In the creation of his chosen persona he drew inspiration from some powerful mentors: the art critic John Ruskin, whose lectures Wilde attended at Oxford; another Oxford don, Walter Pater, whose “Studies in the History of the Renaissance” Wilde called “the golden book of spirit and sense, the holy writ of beauty,” and whose gatherings of male undergraduates were conducted in “an atmosphere that delicately blurred the border between pedagogy and pederasty”; and James McNeill Whistler, who eventually turned on the younger man when he started outplaying him at his own aesthetic games.

Wilde’s affected languor was, at least in his early days, mostly a pose; in private he studied hard at university, and labored to develop his epigrammatic, apparently nonchalant literary style. Mr. Sturgis remarks on “the gap between the calculated exaggerations of his public persona and the patent intelligence of his private self,” and a journalist who interviewed the young Wilde was not the only person to divine, behind the mask of the mincing aesthete, “a shrewd, sensible, practical fellow.”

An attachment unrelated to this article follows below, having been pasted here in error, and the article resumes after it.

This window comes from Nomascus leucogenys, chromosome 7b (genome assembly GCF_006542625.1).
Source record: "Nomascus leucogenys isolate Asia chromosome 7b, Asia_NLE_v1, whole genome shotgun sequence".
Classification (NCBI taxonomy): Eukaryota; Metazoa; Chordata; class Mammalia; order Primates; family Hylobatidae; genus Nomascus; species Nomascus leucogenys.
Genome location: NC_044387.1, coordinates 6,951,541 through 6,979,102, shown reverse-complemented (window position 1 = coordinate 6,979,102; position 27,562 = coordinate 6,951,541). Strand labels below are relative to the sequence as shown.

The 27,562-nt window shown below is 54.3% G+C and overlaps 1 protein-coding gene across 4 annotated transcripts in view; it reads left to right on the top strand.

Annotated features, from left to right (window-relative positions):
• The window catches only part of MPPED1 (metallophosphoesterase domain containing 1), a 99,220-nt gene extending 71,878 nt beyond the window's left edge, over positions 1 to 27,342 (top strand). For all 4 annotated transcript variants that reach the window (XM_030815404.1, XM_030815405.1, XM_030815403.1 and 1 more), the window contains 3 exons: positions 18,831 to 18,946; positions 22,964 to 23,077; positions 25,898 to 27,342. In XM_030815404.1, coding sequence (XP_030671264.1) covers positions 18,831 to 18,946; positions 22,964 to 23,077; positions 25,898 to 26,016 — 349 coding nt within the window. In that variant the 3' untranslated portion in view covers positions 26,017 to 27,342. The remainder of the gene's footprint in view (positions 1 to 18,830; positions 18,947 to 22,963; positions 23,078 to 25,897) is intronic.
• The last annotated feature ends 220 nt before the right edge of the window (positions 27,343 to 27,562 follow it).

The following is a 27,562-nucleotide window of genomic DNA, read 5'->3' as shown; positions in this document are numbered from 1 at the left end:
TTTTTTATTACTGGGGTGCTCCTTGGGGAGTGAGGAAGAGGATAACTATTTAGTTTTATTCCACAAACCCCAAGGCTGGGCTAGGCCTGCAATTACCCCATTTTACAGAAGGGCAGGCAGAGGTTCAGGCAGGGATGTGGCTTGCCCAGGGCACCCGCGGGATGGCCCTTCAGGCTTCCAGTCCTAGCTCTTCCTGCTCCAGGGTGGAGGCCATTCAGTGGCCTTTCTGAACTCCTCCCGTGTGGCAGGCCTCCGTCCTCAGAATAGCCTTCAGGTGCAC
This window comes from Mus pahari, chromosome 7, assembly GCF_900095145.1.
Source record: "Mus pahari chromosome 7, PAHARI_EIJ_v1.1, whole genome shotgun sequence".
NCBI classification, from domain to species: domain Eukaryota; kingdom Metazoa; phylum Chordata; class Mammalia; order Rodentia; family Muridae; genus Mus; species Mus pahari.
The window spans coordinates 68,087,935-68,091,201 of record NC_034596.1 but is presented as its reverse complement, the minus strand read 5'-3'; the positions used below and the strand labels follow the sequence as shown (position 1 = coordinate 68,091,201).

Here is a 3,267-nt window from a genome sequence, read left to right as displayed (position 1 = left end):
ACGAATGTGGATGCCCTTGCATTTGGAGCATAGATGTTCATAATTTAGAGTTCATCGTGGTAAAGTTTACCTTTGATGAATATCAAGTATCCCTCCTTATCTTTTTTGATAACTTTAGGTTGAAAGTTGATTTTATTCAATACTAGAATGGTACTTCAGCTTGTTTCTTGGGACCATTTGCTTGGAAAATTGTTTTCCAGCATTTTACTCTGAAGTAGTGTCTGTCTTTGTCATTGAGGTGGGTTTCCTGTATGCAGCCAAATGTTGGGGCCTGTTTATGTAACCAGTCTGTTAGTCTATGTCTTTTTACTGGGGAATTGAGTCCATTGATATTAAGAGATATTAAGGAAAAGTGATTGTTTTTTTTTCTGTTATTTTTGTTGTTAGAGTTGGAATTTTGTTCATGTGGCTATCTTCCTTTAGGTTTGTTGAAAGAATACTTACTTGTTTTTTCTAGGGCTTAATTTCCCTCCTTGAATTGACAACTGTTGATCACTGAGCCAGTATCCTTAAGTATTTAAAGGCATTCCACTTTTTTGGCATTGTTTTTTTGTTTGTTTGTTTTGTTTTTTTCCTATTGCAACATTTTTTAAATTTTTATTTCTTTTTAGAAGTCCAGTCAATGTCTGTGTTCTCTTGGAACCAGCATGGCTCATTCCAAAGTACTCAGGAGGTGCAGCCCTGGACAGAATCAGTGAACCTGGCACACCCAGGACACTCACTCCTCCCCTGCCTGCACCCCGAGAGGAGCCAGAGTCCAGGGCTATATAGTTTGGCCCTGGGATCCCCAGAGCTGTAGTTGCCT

Edmond de Goncourt, who met Wilde when he was 30, described him as “au sexe douteux,” but Wilde himself probably didn’t know this at the time; he appeared genuinely in love with his bride, Constance Lloyd, and reveled in family life. It was not until a few years later, when he was seduced by the teenage Robbie Ross (who would prove Wilde’s staunchest friend during the older man’s lifetime and nurture his literary properties after his death), that he began to define himself as a homosexual, or, as he would have put it, a votary of Uranian love. Mr. Sturgis puts this into historical perspective: “Although to most Victorians, sex (of whatever description) was considered as something that people did—an individual act—rather than as the expression of a person’s ‘sexuality,’ there is no doubt that Wilde’s new experiences gave him, in his own eyes, an enhanced and altered status.” He was, in other words, at the vanguard of what would become a fixation on sexual “identity” in the 20th and 21st centuries. The memorable speech he made during his trial for gross indecency, in which he characterized “the Love that dare not speak its name”—the love experienced by Plato, Michelangelo, Shakespeare—as not shameful, but noble, made a tremendous impression at the time and marked, it now seems clear, a landmark in the evolving modern perception of homosexuality.